I’m old enough that I can remember life without the net, and without PC’s in general. And I suppose that this has a huge influence on how continually astounded I am by the rate at which the virtual world continues its exponential evolution. It’s become such a ubiquitous presence that we seldom even think about it any more. But when I do stop to think about what it would be like — what it used to be like — to do the things I take for granted now, without a PC, or a smart phone, or a tablet or an internet connection, I’m often flabbergasted.
Blogging, for example, is a brave new world. Who would have thought that there were so many writers out there just waiting to exorcise their poor, tortured souls onto the virtual page? Imagine, the minute I upload this file, someone half a world away in Sydney can start reading it. Or in Berlin, or Peoria. No editor, no intermediaries — just me, open to the world for business. (Anyone born into the internet age is rolling their eyes at this point, — duh? — but get off your high horse for a moment and just dare to imagine how it must have felt to live in a world without such immediate syncronicity. In retrospect, it felt pretty good actually, but that’s another blog altogether…) And with the emerging availability of on-line translation protocols, folks can even read this flood of blogs in their language of choice. (Must be the death knell for Esperanto.) Oh, what I would have given to have had Google Translate when I was struggling through high school French!
Last week the top part of the agitator in my washing machine stopped turning properly. A couple of minutes on the internet and I soon discovered that the top part of the agitator is actually called the auger. A couple of minutes more and I discovered that, in fact, I was lucky it was an auger issue because this is far preferable to having a problem with the agitator proper (i.e. the wider, lower part of the shaft that twirls the clothes around in the bottom of your washer). If you’re having a problem with the agitator, I learned, it could be a motor or a belt or a clutch problem — all requiring serious and potentially expensive fixes. With the augur, what usually happens is that the plastic “dogs” that turn against the teeth of the main agitator, to keep the upper spindle turning independently, often wear out. When they’re stripped and don’t engage properly the augur doesn’t turn. Five minutes on YouTube with weezie63, the “red neck” plumber, and a trip to the local appliance store the next day to purchase four plastic replacement “dogs” ($8 plus tax), and I was good to go. Back in the day, this would have meant an expensive visit from an appliance repair person. Do they even have appliance repair people any more?
Then yesterday, doing a bit a research for an upcoming blog I’m planning on life lessons gleaned from minor hockey, I went searching for an image of one of those “Hockey is Life” t-shirts that were so popular (for so many sports) a few years ago. Of course, I found one immediately, with my first search query. And then that started me thinking about other funny t-shirts I’d seen over the course of the years — because, hey, this is the internet whose apparent raison d’être is to lure us down these alleys of lateral thinking so that we waste huge freakin’ swathes of our evenings and weekends without even realizing what we’re doing and that it’s already 1:32 in the morning.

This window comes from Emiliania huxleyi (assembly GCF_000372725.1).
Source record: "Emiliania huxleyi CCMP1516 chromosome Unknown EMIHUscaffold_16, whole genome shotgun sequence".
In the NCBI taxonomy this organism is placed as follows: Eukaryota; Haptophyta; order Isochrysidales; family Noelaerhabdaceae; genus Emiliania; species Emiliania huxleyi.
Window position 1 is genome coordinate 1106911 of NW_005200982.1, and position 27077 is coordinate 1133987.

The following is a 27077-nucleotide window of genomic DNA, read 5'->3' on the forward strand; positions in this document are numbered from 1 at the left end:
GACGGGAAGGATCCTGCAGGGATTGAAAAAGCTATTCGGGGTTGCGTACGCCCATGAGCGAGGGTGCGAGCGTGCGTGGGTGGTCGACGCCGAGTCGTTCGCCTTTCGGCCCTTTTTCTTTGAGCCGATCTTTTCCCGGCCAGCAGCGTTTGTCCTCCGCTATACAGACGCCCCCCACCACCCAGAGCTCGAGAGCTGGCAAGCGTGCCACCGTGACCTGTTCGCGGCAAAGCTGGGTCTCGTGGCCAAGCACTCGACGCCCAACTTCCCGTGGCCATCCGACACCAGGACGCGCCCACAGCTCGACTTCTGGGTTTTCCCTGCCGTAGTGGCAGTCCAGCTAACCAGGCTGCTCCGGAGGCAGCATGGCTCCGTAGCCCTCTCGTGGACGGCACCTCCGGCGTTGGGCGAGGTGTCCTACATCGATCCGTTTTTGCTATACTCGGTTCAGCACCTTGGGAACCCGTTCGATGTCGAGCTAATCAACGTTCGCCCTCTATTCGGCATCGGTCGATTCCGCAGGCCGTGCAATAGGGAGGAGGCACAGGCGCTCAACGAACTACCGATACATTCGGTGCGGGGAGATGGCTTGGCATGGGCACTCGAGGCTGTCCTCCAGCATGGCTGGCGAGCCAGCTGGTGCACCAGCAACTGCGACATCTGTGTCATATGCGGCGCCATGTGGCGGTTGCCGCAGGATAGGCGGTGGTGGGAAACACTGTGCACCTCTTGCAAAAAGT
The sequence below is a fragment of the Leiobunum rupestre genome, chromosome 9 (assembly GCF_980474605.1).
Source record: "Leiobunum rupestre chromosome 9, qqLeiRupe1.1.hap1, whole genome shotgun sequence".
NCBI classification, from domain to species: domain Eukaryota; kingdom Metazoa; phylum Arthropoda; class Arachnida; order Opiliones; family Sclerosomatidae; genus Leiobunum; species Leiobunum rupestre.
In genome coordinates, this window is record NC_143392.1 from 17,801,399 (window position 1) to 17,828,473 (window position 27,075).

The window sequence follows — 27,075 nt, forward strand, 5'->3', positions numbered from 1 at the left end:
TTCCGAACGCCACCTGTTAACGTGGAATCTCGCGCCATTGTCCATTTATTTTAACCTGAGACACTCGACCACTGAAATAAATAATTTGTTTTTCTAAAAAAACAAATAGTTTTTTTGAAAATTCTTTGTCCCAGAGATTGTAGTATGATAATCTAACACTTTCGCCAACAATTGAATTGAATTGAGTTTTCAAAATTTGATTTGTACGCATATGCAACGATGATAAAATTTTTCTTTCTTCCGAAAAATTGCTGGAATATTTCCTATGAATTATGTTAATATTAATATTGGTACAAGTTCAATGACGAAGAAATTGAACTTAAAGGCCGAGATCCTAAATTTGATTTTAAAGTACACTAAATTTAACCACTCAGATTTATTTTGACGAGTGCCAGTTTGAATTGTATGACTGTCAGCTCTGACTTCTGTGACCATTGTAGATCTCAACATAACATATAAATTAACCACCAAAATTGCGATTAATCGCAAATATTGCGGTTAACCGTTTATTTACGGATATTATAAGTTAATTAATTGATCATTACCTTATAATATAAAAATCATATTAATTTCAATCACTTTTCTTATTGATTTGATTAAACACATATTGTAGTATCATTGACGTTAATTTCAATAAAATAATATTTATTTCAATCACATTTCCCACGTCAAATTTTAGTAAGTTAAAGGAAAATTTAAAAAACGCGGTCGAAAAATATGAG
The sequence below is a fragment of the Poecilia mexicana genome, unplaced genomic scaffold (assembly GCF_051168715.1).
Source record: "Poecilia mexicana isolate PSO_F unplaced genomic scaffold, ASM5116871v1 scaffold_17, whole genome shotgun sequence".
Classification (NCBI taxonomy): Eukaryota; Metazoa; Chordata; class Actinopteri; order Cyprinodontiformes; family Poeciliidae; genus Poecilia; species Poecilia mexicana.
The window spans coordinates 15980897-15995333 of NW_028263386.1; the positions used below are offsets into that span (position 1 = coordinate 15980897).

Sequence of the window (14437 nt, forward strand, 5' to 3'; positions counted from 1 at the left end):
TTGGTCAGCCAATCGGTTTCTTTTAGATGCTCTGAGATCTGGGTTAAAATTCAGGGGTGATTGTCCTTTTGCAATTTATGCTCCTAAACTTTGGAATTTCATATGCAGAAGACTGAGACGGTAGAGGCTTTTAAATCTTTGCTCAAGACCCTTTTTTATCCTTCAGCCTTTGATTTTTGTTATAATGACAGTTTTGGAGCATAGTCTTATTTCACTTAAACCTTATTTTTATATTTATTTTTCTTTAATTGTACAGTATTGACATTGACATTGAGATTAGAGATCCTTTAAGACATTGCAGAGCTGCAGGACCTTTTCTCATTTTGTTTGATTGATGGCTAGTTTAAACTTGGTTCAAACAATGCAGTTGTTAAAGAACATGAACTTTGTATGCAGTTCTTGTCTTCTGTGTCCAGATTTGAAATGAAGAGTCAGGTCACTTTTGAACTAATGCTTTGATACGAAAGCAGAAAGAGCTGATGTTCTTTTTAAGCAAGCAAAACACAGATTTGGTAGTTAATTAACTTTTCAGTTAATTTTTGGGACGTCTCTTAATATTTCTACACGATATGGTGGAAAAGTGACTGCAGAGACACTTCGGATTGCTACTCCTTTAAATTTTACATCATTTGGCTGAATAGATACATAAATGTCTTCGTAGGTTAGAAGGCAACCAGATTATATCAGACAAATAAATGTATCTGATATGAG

Any variation of the classic “I’m with Stupid” shirt, as you might expect, offered no challenge either — found those images in an instant as well. Then I remembered a t-shirt I had seen years and years ago, but have never seen since. A shirt that became the stuff of legend, my grandfather’s favorite t-shirt of all time. We would have seen it together some time in the late the seventies or early eighties — while I was still in junior high school — on one of our summer excursions to a local “Wildlife Park”. This was around the time when “Egyptomania” was on the rise and the funerary treasures of the young King Tutankhamun were being shipped to key museums around the world for display, and attracting huge crowds in the process. Gramps and I certainly never made it to the Met in New York to enjoy the exhibit. But what we were lucky enough to catch a glimpse of one enchanted summer day at the park was a buxom, t-shirt-clad young lady striding languorously toward us with matching imprints of the sarcophigal (sp?) visage of King Tut emblazoned proudly across each of her breasts. And, below that, — just in case you happened to be a complete moron and miss the pun altogether — the dire warning, “DON’T TOUCH MY TUTS!” Surely, I thought, there’s no way the internet has that one on file. I was wrong…
Provocative pharaoh-centric fashion statements aside, however, don’t you find this vast, seething, unbounded, what? intelligence? of the Net unsettling somehow? The coalescing hive mind at work. Call me a pessimist, but I simply can’t imagine this will end well.
Neo? Neo, help! I think we’ve entered the Matrix…